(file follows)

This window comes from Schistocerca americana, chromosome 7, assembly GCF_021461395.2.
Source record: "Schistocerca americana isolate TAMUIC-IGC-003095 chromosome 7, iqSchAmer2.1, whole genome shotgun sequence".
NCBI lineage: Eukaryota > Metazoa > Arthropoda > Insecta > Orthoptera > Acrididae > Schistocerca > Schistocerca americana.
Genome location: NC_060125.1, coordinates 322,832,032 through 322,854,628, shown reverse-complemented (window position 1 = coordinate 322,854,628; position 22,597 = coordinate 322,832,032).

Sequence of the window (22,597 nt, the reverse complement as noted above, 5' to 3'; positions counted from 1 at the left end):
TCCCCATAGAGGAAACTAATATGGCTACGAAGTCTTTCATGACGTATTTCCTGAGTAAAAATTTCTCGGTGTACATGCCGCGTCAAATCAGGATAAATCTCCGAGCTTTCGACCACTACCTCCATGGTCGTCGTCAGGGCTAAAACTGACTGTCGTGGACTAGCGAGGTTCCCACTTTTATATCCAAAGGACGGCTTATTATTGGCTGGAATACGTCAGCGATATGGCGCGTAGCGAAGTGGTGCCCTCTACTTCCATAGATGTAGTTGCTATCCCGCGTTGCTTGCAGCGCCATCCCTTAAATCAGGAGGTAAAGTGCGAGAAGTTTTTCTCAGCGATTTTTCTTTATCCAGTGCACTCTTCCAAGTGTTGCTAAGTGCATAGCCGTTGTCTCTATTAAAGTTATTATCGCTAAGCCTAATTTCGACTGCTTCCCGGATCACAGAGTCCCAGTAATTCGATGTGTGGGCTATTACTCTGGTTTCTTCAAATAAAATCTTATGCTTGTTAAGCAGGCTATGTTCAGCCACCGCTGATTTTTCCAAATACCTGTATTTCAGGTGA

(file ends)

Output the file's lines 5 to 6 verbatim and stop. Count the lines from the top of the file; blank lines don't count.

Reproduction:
Sequence of the window (22,597 nt, the reverse complement as noted above, 5' to 3'; positions counted from 1 at the left end):
TCCCCATAGAGGAAACTAATATGGCTACGAAGTCTTTCATGACGTATTTCCTGAGTAAAAATTTCTCGGTGTACATGCCGCGTCAAATCAGGATAAATCTCCGAGCTTTCGACCACTACCTCCATGGTCGTCGTCAGGGCTAAAACTGACTGTCGTGGACTAGCGAGGTTCCCACTTTTATATCCAAAGGACGGCTTATTATTGGCTGGAATACGTCAGCGATATGGCGCGTAGCGAAGTGGTGCCCTCTACTTCCATAGATGTAGTTGCTATCCCGCGTTGCTTGCAGCGCCATCCCTTAAATCAGGAGGTAAAGTGCGAGAAGTTTTTCTCAGCGATTTTTCTTTATCCAGTGCACTCTTCCAAGTGTTGCTAAGTGCATAGCCGTTGTCTCTATTAAAGTTATTATCGCTAAGCCTAATTTCGACTGCTTCCCGGATCACAGAGTCCCAGTAATTCGATGTGTGGGCTATTACTCTGGTTTCTTCAAATAAAATCTTATGCTTGTTAAGCAGGCTATGTTCAGCCACCGCTGATTTTTCCAAATACCTGTATTTCAGGTGA